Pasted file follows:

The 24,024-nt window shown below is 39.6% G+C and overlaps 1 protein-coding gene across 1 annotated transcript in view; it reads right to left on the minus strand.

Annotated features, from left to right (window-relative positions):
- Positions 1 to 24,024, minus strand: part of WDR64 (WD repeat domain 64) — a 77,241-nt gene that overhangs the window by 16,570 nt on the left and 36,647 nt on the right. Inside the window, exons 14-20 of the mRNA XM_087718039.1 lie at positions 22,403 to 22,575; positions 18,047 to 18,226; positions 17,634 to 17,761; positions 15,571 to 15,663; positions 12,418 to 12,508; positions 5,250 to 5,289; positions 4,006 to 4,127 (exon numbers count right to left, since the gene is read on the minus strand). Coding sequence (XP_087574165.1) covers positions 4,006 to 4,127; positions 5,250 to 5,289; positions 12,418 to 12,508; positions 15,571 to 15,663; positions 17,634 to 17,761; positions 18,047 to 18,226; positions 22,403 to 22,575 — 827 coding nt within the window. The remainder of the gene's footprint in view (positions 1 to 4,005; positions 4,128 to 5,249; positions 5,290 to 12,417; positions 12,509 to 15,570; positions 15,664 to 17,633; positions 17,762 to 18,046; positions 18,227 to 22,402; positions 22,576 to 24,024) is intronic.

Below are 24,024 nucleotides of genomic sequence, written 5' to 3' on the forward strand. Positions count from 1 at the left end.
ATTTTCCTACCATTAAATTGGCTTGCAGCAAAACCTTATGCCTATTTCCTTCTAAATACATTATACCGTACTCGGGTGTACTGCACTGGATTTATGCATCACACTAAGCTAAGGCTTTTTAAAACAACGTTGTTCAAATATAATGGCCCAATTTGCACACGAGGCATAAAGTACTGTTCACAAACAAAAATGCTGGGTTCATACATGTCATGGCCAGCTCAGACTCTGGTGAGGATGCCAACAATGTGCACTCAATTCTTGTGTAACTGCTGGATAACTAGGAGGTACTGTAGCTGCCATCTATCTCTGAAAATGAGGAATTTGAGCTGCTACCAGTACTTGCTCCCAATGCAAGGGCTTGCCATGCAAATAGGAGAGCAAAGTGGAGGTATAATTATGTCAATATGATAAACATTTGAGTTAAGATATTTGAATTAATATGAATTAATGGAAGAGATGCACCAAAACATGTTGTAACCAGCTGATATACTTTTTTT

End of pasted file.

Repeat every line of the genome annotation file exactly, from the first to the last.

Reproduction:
The 24,024-nt window shown below is 39.6% G+C and overlaps 1 protein-coding gene across 1 annotated transcript in view; it reads right to left on the minus strand.

Annotated features, from left to right (window-relative positions):
- Positions 1 to 24,024, minus strand: part of WDR64 (WD repeat domain 64) — a 77,241-nt gene that overhangs the window by 16,570 nt on the left and 36,647 nt on the right. Inside the window, exons 14-20 of the mRNA XM_087718039.1 lie at positions 22,403 to 22,575; positions 18,047 to 18,226; positions 17,634 to 17,761; positions 15,571 to 15,663; positions 12,418 to 12,508; positions 5,250 to 5,289; positions 4,006 to 4,127 (exon numbers count right to left, since the gene is read on the minus strand). Coding sequence (XP_087574165.1) covers positions 4,006 to 4,127; positions 5,250 to 5,289; positions 12,418 to 12,508; positions 15,571 to 15,663; positions 17,634 to 17,761; positions 18,047 to 18,226; positions 22,403 to 22,575 — 827 coding nt within the window. The remainder of the gene's footprint in view (positions 1 to 4,005; positions 4,128 to 5,249; positions 5,290 to 12,417; positions 12,509 to 15,570; positions 15,664 to 17,633; positions 17,762 to 18,046; positions 18,227 to 22,402; positions 22,576 to 24,024) is intronic.

Below are 24,024 nucleotides of genomic sequence, written 5' to 3' on the forward strand. Positions count from 1 at the left end.
ATTTTCCTACCATTAAATTGGCTTGCAGCAAAACCTTATGCCTATTTCCTTCTAAATACATTATACCGTACTCGGGTGTACTGCACTGGATTTATGCATCACACTAAGCTAAGGCTTTTTAAAACAACGTTGTTCAAATATAATGGCCCAATTTGCACACGAGGCATAAAGTACTGTTCACAAACAAAAATGCTGGGTTCATACATGTCATGGCCAGCTCAGACTCTGGTGAGGATGCCAACAATGTGCACTCAATTCTTGTGTAACTGCTGGATAACTAGGAGGTACTGTAGCTGCCATCTATCTCTGAAAATGAGGAATTTGAGCTGCTACCAGTACTTGCTCCCAATGCAAGGGCTTGCCATGCAAATAGGAGAGCAAAGTGGAGGTATAATTATGTCAATATGATAAACATTTGAGTTAAGATATTTGAATTAATATGAATTAATGGAAGAGATGCACCAAAACATGTTGTAACCAGCTGATATACTTTTTTT